Continuation of Pattern 2/1
Points Regarding Left Hand
4/1/2 Left Thumb:
Violin players should always pay attention to the proper position of the left thumb and other points related to it and to its joining point to the palm.
Normally, the left thumb is stretched and is not bended in first and last knuckles (last knuckle is the one which joins the thumb to the hand), there is no need to bend the left thumb while holding the instrument or playing it.
NB 7: Knuckles are rows of connecting joints where the last phalange joins the palm. The order of counting finger joints in these series of articles has been selected from finger tip toward knuckles arbitrarily.
NB 8: There are two possible bending forms for the thumb in the first phalange: The first one is bending inward which causes the fingertip to be inclined toward the fingerboard. The second is bending outward in which the finger tip is diverted toward the left side of player or outside the fingerboard.
As the thumb is not used in general state of playing violin, it should be noticed that in the first manner of bending, digression of the tip of thumb toward fingerboard makes the thumb disturb other fingers through finger placement. This disturbance increases to the most when the player places his finger on G string.
On the other hand, bending thumb inward causes a kind of pluck in thumb and also in part of left palm which is near the thumb. Not only this may cause early tiredness during exercise, it decreases the speed of playing.
In the second state of bending, digression of thumb outward decreases skill in playing. Thumb and edge of first finger of left hand play the main role in holding the instrument. Outward digression of thumb decreases hand’s reliance on the neck as well as the player’s energy while holding the instrument.
NB 9: Usually, only inward bending occurs in the last phalange of the thumb. This kind of false bending, which causes a sort of outgrowth in internal part of palm which is joined to thumb, decreases the movement of other left hand fingers.
NB 10: After this introduction we will attend to the most common mistake of players related to bending the left thumb, i.e. a state that occurs due to the mixture of the above-mentioned mistakes. In this position the thumb is bent inward simultaneously at first and last phalanges. Occurrence of this position causes the player to suffer from all of the above-mentioned errors resulting from false bending which leads to deficiencies in playing.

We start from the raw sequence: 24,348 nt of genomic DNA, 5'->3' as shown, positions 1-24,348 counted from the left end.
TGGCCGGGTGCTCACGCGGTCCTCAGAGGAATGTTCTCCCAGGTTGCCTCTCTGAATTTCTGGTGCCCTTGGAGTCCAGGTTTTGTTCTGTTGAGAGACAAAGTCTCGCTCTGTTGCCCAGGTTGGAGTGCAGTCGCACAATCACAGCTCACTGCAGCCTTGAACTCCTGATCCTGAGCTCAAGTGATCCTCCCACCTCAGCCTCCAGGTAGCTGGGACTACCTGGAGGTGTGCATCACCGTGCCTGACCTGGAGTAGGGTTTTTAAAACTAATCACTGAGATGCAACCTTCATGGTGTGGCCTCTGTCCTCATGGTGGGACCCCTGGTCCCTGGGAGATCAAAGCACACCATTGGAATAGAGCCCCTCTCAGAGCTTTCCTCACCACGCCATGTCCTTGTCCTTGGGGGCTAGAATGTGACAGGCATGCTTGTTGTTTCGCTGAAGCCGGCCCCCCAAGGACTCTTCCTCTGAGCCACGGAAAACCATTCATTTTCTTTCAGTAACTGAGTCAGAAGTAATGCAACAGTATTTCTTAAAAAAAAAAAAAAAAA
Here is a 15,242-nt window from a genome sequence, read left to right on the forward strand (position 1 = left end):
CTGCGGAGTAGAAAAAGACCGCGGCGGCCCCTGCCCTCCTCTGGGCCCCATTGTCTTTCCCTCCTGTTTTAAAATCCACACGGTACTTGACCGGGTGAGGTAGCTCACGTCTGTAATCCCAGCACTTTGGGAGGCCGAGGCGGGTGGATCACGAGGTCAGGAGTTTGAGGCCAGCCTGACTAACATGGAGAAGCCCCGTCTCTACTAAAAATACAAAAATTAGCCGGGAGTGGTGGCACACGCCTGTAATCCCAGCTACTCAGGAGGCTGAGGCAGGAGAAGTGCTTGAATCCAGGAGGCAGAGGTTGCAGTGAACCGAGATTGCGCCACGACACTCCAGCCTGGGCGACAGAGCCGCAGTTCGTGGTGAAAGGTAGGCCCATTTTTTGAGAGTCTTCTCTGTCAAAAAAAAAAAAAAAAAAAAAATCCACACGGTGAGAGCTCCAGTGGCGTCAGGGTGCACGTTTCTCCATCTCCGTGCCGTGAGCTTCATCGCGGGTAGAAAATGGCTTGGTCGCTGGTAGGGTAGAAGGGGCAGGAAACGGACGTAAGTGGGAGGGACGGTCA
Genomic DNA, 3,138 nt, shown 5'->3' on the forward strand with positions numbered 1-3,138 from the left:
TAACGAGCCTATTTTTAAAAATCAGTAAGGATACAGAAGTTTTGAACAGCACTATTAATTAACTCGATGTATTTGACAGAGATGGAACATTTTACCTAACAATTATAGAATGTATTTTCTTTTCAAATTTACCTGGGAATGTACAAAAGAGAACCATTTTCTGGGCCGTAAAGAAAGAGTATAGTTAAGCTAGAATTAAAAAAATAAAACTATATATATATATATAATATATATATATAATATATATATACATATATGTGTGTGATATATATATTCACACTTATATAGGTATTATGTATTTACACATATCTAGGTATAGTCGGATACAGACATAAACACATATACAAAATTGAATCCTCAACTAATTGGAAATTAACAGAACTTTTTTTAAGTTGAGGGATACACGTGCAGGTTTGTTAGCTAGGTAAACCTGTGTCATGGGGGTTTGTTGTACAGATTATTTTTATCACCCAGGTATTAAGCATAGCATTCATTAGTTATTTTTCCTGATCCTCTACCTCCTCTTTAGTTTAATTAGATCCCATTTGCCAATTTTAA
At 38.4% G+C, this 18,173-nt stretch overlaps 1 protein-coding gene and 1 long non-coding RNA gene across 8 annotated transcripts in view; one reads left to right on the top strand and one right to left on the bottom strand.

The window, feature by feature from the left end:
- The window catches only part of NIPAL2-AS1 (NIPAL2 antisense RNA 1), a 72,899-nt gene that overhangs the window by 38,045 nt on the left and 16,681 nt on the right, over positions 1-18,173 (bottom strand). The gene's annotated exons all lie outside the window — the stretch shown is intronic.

NB 11: In general, it is better to raise the left thumb, form the fingerboard, about the distance between the finger tip and the first phalange (or central point of the first phalange). Doing this makes the necessary “central gap” between player’s left hand and the back of violin neck balanced (it is worth mentioning that the amount of the gap varies according to the form and size of players’ hand.)*
2/1/5 Left Elbow:
When the left hand lands on lower positions of the fingerboard it is better to keep the elbow exactly under the central part of the violin or in line with the fingerboard. It is better to prevent the left elbow from excessive bending to the left or to the right.
NB 12: If the elbow inclines excessively toward left, player will encounter problems in landing his finger on G string. Moreover, he will face difficulties reaching the last string of the violin.
This critical state in the fourth finger of the left hand is problematic even for players who have long and slim fingers.
NB 13: If elbow inclines more toward right, the player will encounter problems in correctly landing his finger on E string.**
*If the left hand is raised excessively upper or lower than the neck, in both above mentioned states, central distance (gap) is lost and causes some problems in manner and form of finger placement on the fingerboard which will be discussed in finger placement section.
** It will be discussed in finger placement section.
Wrong Rightward Elbow Bending
Bending of Thumb Toward the Fingerboard by Mistake
False Outward Bending of Thumb
False Simultaneous Bending of Thumb
Correct Position of Thumb
False Method in inclining Elbow to the Left